In these answers not only do I perceive a lack of energy I see a lack of enthusiasm. I hypothesize this goes with the flow, devil may care attitude is actually victim mentality in disguise. I wonder if perhaps seeing the word through the lens of a victim, allows a certain freedom to blame others for the occurrences. This sort of thinking is categorized by the sentiment that everyone they have dated is an asshole, or all their previous romantic partners were crazy. By not taking responsibility for your own choices in company you allow yourself to be flotsam washed up on the shores of your own life through no fault of your own. And i think that is a load of malarkey.  I do not think that physical proximity and someone expressing interest is a good enough reason to become involved with another human. Through our choices we carve out a future for ourselves. If you are not actively participating in those choices what sort of life would you expect to live in? One in which you feel powerless? One in which we feel like you float on tides of events that just happen to you? I encourage you to put on the brakes, and stop seeing yourself as a victim. Relationships, romantic or otherwise, are not something that just happen. We must treat them like any other area in which we desire success. So how do you bring the process of cocreation in the interactions with those around you? A great place to begin would be by sharing the idea of co created relationships with your partner. Express a desire to try the ideas on for size. Share this piece of writing with them, or summarize the idea in your own words. But I find the results to be most productive if both parties are aware and actively participating.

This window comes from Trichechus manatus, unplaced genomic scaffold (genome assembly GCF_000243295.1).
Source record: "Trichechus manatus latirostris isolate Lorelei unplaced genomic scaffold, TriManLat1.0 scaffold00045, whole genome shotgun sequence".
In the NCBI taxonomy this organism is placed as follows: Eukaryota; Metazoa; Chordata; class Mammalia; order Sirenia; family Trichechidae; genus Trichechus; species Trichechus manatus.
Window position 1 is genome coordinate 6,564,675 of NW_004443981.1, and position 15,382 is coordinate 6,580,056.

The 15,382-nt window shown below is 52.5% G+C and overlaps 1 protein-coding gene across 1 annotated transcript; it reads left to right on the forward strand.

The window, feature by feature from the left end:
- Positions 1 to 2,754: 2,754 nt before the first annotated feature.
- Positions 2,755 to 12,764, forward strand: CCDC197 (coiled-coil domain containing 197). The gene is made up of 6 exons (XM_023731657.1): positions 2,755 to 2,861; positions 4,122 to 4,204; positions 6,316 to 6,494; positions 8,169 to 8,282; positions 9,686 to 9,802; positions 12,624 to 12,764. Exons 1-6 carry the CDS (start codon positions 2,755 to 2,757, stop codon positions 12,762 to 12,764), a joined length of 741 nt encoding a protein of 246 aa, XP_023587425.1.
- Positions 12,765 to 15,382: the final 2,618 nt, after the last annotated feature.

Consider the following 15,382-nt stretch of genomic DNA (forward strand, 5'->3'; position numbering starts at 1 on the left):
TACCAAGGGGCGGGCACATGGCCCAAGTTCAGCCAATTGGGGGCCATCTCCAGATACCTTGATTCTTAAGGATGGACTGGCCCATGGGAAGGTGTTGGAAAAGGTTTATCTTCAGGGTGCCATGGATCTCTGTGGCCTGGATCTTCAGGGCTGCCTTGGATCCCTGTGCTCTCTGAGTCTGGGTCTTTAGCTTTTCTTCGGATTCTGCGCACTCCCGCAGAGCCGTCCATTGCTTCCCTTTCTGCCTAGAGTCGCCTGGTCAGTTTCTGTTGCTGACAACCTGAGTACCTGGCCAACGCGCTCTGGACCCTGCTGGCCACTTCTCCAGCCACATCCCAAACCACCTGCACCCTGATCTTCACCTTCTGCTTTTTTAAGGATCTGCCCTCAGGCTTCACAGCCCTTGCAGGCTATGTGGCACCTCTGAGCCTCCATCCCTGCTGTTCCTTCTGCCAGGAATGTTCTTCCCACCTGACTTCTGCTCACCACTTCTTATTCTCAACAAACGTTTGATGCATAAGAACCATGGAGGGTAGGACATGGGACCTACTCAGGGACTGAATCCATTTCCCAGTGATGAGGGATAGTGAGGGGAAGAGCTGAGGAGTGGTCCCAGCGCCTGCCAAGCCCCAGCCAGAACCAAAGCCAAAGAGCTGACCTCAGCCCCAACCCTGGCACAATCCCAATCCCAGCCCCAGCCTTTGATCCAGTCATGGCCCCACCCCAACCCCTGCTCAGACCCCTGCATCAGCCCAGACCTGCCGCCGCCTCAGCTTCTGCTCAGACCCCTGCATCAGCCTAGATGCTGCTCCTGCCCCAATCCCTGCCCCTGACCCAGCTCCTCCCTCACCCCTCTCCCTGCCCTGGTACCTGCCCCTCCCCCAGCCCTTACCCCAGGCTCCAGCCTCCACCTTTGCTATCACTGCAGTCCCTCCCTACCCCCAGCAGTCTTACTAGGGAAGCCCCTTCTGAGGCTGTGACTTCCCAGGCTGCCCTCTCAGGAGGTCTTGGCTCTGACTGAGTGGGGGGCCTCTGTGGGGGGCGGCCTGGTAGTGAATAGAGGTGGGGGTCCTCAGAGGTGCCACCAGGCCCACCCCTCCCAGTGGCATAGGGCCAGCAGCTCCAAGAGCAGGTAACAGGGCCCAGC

Exercise One: Intention